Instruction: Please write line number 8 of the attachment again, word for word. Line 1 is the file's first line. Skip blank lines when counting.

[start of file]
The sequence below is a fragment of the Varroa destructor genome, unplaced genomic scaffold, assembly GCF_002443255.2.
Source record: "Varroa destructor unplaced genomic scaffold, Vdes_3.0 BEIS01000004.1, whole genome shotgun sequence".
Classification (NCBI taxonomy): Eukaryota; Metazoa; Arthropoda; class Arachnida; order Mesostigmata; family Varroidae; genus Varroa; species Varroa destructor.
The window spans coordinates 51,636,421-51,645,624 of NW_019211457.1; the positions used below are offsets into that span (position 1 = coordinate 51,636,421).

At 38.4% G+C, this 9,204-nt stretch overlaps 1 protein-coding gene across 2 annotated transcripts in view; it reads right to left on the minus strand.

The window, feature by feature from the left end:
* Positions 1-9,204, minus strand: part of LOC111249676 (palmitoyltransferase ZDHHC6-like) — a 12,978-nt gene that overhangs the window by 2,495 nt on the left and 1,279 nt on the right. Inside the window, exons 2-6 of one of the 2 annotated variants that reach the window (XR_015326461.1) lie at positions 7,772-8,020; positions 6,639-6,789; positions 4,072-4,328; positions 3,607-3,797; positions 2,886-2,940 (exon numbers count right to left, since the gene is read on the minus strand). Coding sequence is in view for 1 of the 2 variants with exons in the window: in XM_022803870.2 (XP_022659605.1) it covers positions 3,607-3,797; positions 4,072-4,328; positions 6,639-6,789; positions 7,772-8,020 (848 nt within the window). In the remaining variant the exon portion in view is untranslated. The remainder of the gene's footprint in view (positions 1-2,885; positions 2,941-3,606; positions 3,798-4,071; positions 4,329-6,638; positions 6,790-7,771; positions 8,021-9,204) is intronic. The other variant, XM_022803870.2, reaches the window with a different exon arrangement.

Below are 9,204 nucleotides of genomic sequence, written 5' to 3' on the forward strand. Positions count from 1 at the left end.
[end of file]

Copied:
Below are 9,204 nucleotides of genomic sequence, written 5' to 3' on the forward strand. Positions count from 1 at the left end.